UN Studio
(Image credit: press)

Occasionally, the theme managed to eke out a well-constructed pavilion with a coherent intellectual underpinning. UN Studio's ‘The Changing Room’ installation slotted neatly between the Arsenale's thick brick columns, its looping white form appearing simultaneously grounded and ephemeral. Ben van Berkel, who together with Caroline Bos, has made a quiet virtue of delivering on their rendered promises with real buildings of genuine spatial complexity and intrigue.

On show within the white loop is a short film by Alexander McQueen, showing a model dancing with an industrial robot, each gracefully accompanying a Mozart sonata. In the end, the robot starts to spray the dander's white skirt, layering new pattern on the blank canvas. We spoke to him about the Biennale, its theme and their work.

Wallpaper*: What does 'beyond architecture’ mean to you?'

Ben van Berkel: Betsky's topic was to go beyond architecture and to question it. I like the idea that architecture might have been guided by many values. I was already preparing a similar topic with Caroline on the 'conspiracy of architecture'. We have to work with new topics. Maybe this pavilion is talking about architecture's autonomy. Or is it that architecture is influenced by external values? The movie inside the pavilion plays with those themes.

W*: Is this new architecture about personalisation?

BvB: Yes, we tend to forget that architecture is background. It's not as important as it thinks. It's overloaded with meaning.

W*: How did you generate this particular form?

BvB: We believe you can come up with a new abstract system, not like the reductivism of modernism. Instead, walls, floors and walls and structure become one. It's not the classical notion of reductiveness, but a new idea, one of calmness. It's a form of critique to computerise architecture. However, you can't often control the quality of spaces with computers. In a way it's similar to serial music - both forms play with the idea of similarity.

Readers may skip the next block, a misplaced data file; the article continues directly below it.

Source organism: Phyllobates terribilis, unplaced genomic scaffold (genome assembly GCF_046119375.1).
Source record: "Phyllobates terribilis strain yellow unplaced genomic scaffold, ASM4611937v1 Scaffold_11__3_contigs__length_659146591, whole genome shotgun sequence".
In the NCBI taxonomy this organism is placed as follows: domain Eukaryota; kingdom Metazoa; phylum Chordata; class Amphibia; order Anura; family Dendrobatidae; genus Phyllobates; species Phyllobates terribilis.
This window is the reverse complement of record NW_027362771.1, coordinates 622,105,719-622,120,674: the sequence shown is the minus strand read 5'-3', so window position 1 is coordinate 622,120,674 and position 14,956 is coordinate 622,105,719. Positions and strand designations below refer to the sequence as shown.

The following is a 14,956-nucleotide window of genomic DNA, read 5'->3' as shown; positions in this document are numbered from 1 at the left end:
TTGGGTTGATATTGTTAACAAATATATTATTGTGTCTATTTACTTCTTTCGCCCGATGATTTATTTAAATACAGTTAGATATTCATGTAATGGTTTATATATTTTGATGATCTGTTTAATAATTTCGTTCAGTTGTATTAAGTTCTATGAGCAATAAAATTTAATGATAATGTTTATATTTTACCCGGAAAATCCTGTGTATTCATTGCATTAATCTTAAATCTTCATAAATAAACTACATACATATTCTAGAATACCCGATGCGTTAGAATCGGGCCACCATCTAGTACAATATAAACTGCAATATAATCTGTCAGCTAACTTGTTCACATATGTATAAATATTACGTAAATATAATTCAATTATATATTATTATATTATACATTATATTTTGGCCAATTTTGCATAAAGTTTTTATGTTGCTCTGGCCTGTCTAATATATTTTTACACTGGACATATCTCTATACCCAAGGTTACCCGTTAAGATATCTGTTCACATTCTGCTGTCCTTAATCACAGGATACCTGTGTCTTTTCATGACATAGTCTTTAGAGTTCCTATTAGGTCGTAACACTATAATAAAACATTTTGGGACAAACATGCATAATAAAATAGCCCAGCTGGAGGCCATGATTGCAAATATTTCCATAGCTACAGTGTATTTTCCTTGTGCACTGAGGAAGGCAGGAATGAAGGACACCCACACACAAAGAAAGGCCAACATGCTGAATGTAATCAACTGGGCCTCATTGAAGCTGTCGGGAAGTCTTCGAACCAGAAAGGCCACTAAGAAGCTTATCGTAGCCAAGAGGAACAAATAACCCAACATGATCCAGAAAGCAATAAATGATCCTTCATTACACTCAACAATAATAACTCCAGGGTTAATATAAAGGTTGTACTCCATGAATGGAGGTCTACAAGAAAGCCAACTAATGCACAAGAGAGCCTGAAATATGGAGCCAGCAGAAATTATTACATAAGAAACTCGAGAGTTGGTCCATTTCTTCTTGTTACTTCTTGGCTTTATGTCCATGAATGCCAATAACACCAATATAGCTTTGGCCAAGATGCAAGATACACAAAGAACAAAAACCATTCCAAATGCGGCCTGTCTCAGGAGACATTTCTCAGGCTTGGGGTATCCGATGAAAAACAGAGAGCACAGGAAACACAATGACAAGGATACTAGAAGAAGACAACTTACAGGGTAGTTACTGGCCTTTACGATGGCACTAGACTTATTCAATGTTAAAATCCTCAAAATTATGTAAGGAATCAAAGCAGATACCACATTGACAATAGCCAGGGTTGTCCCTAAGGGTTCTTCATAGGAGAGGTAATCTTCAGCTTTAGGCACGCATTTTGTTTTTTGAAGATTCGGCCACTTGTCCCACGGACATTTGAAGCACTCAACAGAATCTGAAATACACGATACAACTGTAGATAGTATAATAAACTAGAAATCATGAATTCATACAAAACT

W*: so the language determines form, not the materials?

BvB: I'm interested in the idea of prototypical forms - like with a prototype car where you can eventually get maybe 10 designs out of one prototype. This pavilion is not a specific model for a building type. It's intensely designed. The problem with so-called parametric design is that you have to know where to edit. Also, the relationship between client and architect has changed. What is key for me is to learn how to edit.

W*: Is it difficult to avoid creating very naturalistic organic forms?

BvB: I'm more interested in translations that aren't literal, but how they operate like wave forms. There is a collapse moment within a wave when, the point where the structure becomes chaotic. The chaotic moment is very interesting. Nature is in a fine balance.

W*: Is this editing programme an ongoing process?

BvB: Our system means that we can be more functional and incredibly aesthetic. There's enormous complexity here, but there's also calmness. We want the kaleidoscopic quality of spatial experiences. Modernist architecture was very frontal in comparison.

Ellie Stathaki is the Architecture & Environment Director at Wallpaper*. She trained as an architect at the Aristotle University of Thessaloniki in Greece and studied architectural history at the Bartlett in London. Now an established journalist, she has been a member of the Wallpaper* team since 2006, visiting buildings across the globe and interviewing leading architects such as Tadao Ando and Rem Koolhaas. Ellie has also taken part in judging panels, moderated events, curated shows and contributed in books, such as The Contemporary House (Thames & Hudson, 2018), Glenn Sestig Architecture Diary (2020) and House London (2022).